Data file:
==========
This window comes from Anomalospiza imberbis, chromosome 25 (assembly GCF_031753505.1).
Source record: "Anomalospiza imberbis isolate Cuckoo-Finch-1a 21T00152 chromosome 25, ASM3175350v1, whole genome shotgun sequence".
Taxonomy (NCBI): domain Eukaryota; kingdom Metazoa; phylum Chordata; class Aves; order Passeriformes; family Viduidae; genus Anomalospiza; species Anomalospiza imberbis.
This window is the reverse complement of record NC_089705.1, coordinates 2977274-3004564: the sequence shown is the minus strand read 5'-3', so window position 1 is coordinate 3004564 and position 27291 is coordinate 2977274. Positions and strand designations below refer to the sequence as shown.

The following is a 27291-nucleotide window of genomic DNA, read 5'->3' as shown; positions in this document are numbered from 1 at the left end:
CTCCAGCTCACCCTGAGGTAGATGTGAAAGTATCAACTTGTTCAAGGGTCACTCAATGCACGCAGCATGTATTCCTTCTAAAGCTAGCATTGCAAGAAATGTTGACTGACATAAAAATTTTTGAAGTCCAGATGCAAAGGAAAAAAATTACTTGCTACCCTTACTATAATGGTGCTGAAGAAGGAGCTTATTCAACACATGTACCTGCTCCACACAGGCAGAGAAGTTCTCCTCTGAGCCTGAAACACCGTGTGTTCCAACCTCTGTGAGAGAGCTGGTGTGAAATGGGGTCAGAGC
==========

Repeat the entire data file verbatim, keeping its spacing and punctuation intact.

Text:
This window comes from Anomalospiza imberbis, chromosome 25 (assembly GCF_031753505.1).
Source record: "Anomalospiza imberbis isolate Cuckoo-Finch-1a 21T00152 chromosome 25, ASM3175350v1, whole genome shotgun sequence".
Taxonomy (NCBI): domain Eukaryota; kingdom Metazoa; phylum Chordata; class Aves; order Passeriformes; family Viduidae; genus Anomalospiza; species Anomalospiza imberbis.
This window is the reverse complement of record NC_089705.1, coordinates 2977274-3004564: the sequence shown is the minus strand read 5'-3', so window position 1 is coordinate 3004564 and position 27291 is coordinate 2977274. Positions and strand designations below refer to the sequence as shown.

The following is a 27291-nucleotide window of genomic DNA, read 5'->3' as shown; positions in this document are numbered from 1 at the left end:
CTCCAGCTCACCCTGAGGTAGATGTGAAAGTATCAACTTGTTCAAGGGTCACTCAATGCACGCAGCATGTATTCCTTCTAAAGCTAGCATTGCAAGAAATGTTGACTGACATAAAAATTTTTGAAGTCCAGATGCAAAGGAAAAAAATTACTTGCTACCCTTACTATAATGGTGCTGAAGAAGGAGCTTATTCAACACATGTACCTGCTCCACACAGGCAGAGAAGTTCTCCTCTGAGCCTGAAACACCGTGTGTTCCAACCTCTGTGAGAGAGCTGGTGTGAAATGGGGTCAGAGC